Berkeley Lab’s Three Questions For (3Q4) series recently featured the Molecular Foundry’s Eric Dailing, a Senior Scientific Engineering Associate at the Organic and Macromolecular Synthesis Facility.
Eric Dailing is a senior scientific engineering associate at the Molecular Foundry’s organic and macromolecular synthesis facility here at Berkeley Lab. He joined the Lab in February 2019, drawn to its academic environment and hands-on approach to science.
“I was interested in the national labs since I liked the intellectual freedom that came with working in academia,” Dailing said recently, in an interview from the home he shares with his partner of 10 years, Simon. “I like being able to do lots of hands-on work on the fundamental side, but also have opportunities to do translational or applied work.”
Dailing grew up in Michigan, about 20 minutes south of Detroit. He spent most of his youth and early academic years nearby, getting an undergraduate degree from Case Western Reserve University, in Ohio, and later working for a medical device company in Pittsburgh before enrolling at the University of Colorado where he earned a doctorate in chemical engineering. He did his postdoctoral research at Vanderbilt University.
He found the Foundry’s user facility environment intriguing in terms of the diversity and the type of work that’s done there. “It’s always exciting – always something new happening.”
Eric sat down to answer some questions for Elements.
Tell us about the work you do at the Lab.
My position at the Foundry is primarily supporting the user program: training, onboarding, instrument and laboratory management. Users will submit proposals to use our facilities and they’ll access instrumentation and staff expertise at no charge.
We have developed instrumentation clusters and workflows to offer things that they can’t do at their home institutions. So, we do have a lot of academic users, since we’re doing bleeding-edge fundamental research in a lot of cases. But we also have startups and small companies that don’t have the capital to buy expensive instrumentation, and will use our facilities to support their R&D efforts and scale up. We have some long-time industry users who have been at the Foundry for many years.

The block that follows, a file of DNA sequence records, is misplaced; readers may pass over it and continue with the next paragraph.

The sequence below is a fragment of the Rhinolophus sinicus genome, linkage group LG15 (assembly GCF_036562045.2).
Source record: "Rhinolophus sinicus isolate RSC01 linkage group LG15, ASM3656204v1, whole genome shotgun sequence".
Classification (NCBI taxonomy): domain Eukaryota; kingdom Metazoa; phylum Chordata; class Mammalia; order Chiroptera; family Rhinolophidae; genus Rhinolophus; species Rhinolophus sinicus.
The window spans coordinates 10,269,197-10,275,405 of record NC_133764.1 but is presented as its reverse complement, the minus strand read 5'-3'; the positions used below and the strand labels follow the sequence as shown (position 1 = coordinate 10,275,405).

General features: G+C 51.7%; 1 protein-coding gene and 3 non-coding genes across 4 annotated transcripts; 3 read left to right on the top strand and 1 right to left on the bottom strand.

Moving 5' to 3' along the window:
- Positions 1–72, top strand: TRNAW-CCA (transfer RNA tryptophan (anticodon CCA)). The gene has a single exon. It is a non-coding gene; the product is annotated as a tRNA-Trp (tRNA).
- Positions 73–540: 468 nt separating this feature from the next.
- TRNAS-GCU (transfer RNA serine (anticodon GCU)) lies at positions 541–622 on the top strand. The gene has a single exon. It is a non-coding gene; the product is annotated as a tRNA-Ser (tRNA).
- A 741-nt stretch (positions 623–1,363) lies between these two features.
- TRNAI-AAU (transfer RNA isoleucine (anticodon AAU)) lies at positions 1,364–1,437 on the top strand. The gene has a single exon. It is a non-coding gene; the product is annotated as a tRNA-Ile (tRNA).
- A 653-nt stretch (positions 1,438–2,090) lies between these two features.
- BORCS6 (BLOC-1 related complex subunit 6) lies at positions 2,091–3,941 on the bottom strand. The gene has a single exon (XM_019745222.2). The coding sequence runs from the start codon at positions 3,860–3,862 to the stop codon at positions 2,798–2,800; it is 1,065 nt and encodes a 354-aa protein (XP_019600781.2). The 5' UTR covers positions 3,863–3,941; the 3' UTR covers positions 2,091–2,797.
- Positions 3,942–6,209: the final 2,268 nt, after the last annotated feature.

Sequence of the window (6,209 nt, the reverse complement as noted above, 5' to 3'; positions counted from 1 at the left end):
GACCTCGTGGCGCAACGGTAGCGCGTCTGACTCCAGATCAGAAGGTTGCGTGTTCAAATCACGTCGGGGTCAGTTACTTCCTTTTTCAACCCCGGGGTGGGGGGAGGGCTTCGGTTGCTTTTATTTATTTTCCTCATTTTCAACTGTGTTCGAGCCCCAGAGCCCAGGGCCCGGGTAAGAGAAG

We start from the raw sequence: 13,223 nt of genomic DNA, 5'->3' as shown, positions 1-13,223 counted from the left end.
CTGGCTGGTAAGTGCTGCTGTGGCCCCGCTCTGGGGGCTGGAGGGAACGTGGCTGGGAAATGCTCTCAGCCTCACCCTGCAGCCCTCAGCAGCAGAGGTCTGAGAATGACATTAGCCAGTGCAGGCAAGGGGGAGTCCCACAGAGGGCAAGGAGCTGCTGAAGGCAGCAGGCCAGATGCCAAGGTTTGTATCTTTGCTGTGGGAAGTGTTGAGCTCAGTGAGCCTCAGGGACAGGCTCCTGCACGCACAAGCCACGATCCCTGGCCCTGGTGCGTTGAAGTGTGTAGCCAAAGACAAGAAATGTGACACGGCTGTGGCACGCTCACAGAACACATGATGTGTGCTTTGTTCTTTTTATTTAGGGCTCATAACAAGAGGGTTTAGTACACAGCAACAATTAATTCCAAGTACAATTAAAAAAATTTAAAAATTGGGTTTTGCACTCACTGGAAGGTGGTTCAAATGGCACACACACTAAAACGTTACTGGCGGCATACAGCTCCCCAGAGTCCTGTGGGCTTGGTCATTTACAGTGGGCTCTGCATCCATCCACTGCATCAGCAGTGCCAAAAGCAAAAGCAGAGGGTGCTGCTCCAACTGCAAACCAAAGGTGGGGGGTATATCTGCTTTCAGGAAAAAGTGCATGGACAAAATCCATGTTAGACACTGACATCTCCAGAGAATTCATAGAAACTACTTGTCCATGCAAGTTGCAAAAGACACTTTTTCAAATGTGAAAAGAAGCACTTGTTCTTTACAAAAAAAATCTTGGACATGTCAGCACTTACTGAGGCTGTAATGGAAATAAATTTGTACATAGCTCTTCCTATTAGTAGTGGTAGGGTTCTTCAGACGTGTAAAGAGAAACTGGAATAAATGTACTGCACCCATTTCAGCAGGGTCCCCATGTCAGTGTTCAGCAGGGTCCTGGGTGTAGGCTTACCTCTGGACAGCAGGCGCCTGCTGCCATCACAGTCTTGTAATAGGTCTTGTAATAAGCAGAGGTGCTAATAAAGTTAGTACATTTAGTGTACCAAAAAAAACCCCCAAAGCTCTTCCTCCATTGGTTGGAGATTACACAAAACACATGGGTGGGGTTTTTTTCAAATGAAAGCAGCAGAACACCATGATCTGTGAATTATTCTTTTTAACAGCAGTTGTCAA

What are you focusing a lot of your attention at work on lately?
I’ve been working closely with Brett Helms, one of our staff scientists, on programmatic research on recyclable polymers. A lot of my background and training in chemical engineering was on polymer science. It’s interesting because it’s kind of a unique sort of chemistry: We’re taking small molecules and linking them together into big chains of molecules that repeat over and over.
I like to do hands-on research, and over the last few years I’ve been involved in chemical synthesis and characterization for materials like plastics and rubbers; essentially coming up with new types of chemistry to make them easier to recycle. From an environmental health standpoint, it’s really critical work. We have a plastics crisis happening right now where they never degrade, they stay in landfills forever or end up scattered throughout the environment with really no way to sequester them.
The parameter space for this sort of design is nearly infinite, and really intellectually appealing to me. It requires a lot of collaboration; a lot of interdisciplinary science. It’s a good representation of the type of work that we can accomplish at the Foundry and elsewhere at the Lab.
What do you like to do outside of working at the Lab?
During graduate school in Colorado, I fell in love with skiing.
We go up to Tahoe mostly; Kirkwood and sometimes Heavenly, or we’ll do a few trips around the Mountain West region. Since we’ve moved out here, we’ve done Jackson Hole and Big Sky, and a couple of mountains in Colorado.
And I enjoy gardening. I tended a small garden in the backyard of my parent’s Michigan home but here we can grow things year-round, like citrus and other fruits, and succulents. The micro-climates out here are pretty fascinating. It’s interesting to see how some things grow well in some areas of the Bay and not others.
If you were able to meet your 18-year-old self today, what advice would you give him?
I would say, “It will be okay.” I was pretty high strung, like super focused, “I’m doing the right thing? Am I sure I’m not making mistakes?” So, I would probably tell myself that it’s okay to mess up, that it’s okay to take risks even if the path forward isn’t clear. The world’s a big, complicated place and it’s okay to take it slow and figure things out as you go.
Also, I would say, buy some stock in Apple.